Last Sunday, as I do almost every time I watch the Miami Dolphins lose, I talked with a friend about whom we’d want to replace Joe Philbin. At this point, we decided, a sock puppet with one button-eye missing because a dog chewed it off might be better than Philbin, because that sock wouldn’t give away free timeouts to the other team or get “queasy” when he had to show a little offensive aggression. Ultimately, we decided that even if Philbin is fired after another 7-9 season, Stephen Ross will just hire some guy with a fake mustache, claiming to be Gene Harbaugh, the long lost brother of Jim and John, and he’ll sign a 10-year contract with a strict no termination clause.
After we accepted the inevitability of our weekly Sunday sorrows for the rest of eternity, we asked the question that we’ve asked several times before, as I’m sure other fans have – If you could have one football coach from a TV show or movie coach your favorite team, who would it be? So I decided to do the smart thing and round up my team of crack researchers and scientists to help me determine a very scientific ranking of the best American football coaches from TV and movies. This was a really tough and thorough investigation that caused us to watch a lot of game footage and consider a lot of statistics and factors, so if I tried to explain what went into this, your heads would implode.
You’ll just have to trust my incredibly brilliant team and, most importantly, S-C-I-E-N-C-E.
25) Whoever the L.A. Stallions coach was from The Last Boy Scout
One of the unspoken duties of a coach at any level should be to not let players carry firearms in their uniforms during games. The coach of the Stallions failed to do this, and Billy Cole ended up killing three people and himself during a game. I have to imagine that the coach was fired a short time after this happened, and other teams were reluctant to hire him for any role, what with his inability to stop his players from taking PCP and murdering their opponents.
24) Coach Lambeau Fields, The Comebacks
Sure, Coach Wiseman (Carl Weathers) – SPOILER ALERT, in case you’ve been holding off on watching this turd sammich – was the better coach, but he lost to his rival and the incredibly pathetic Lambeau Fields (David Koechner, above abusing a player) of the titular Comebacks. Wiseman also had the kind of intensity and focus to run his opponent down with a bus in the end, but coaching is not only about setting a good example on and off the field. It’s about doing whatever it takes to win in the end. Last I checked, Wiseman didn’t get hit by a bus, but he also didn’t win.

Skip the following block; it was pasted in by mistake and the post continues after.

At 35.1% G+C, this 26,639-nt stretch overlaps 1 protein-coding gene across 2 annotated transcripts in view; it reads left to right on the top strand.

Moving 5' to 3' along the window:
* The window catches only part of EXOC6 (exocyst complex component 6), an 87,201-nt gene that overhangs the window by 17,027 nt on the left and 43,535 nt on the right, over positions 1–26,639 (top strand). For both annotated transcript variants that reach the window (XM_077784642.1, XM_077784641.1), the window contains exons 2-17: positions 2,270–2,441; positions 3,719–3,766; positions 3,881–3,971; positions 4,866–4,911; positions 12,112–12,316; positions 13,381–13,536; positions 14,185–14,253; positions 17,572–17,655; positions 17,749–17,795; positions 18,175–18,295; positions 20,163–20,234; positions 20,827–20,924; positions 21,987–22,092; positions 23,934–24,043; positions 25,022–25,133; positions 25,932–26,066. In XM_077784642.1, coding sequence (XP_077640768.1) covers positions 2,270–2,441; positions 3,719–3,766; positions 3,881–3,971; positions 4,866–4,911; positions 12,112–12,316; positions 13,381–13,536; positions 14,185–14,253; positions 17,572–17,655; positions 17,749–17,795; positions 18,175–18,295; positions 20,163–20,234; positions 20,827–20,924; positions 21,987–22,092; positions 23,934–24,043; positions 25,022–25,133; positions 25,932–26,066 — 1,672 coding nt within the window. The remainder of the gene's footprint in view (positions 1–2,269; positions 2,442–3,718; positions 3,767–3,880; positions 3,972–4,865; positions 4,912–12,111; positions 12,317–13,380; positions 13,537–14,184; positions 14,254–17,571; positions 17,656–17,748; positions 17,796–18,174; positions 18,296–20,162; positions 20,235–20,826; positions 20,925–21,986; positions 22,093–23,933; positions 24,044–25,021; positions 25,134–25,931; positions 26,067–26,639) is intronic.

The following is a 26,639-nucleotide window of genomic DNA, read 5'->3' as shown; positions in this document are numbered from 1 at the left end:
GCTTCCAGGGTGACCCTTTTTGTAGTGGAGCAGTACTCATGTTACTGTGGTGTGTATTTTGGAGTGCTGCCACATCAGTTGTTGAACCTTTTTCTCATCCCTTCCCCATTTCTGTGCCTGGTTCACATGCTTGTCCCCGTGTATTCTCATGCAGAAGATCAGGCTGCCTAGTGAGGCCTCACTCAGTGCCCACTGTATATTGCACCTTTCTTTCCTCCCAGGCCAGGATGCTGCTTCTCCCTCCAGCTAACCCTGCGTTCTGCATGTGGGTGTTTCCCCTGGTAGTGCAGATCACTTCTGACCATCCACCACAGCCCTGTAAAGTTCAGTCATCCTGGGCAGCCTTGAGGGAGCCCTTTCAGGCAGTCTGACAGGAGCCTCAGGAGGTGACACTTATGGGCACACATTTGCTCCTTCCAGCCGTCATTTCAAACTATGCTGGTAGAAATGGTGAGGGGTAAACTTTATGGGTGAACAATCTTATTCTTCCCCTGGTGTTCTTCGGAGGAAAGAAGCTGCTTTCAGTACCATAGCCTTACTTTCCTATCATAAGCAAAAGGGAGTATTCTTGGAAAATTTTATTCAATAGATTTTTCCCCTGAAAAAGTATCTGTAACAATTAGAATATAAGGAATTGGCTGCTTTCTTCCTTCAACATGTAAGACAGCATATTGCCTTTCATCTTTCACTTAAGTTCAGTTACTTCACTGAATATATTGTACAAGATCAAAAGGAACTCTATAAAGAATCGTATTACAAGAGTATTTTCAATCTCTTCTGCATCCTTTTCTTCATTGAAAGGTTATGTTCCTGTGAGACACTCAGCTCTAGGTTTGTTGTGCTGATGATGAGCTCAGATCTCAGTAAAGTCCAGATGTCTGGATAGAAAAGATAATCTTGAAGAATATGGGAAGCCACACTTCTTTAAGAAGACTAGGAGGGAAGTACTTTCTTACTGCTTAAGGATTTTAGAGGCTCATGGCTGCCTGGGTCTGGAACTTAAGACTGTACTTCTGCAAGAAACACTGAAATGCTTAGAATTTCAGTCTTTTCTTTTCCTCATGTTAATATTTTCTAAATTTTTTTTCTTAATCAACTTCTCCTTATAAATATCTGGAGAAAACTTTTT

23) Coach Evans, How I Got Into College
Of all of the fictional coaches, in football and all of the other wussy sports, Coach Evans was probably the worst recruiter, which is a bad thing since getting good players often leads to something the experts call winning. Landing a prized recruit like Ronny “Sure Hands” Rawlson was a huge victory for the otherwise pathetic football program at Ramsey College, but Coach Evans failed to actually get Ronny to play football, which is another pretty significant coaching flaw.
22) Coach Wayne Hisler, Johnny Be Good
Sometimes a high school coach realizes that he won’t ever find a better player than the star that’s about to leave him for college, so if there’s a door that’s open long enough to ride that kid’s coattails through it, then a coach has to take advantage of it. That’s what Johnny Walker’s coach did in this fun 80s movie that explored the temptations of being the No. 1 recruit in the country, as programs all over the nation offered this proud QB everything from money to women to join them. One school went as far as to offer Coach Hisler (classic 80s dickhead Paul Gleason) a job if he could bring his star player with him, but he wasn’t able to do so. Good coach, great speeches, bad businessman.
21) Coach Nickerson, All the Right Moves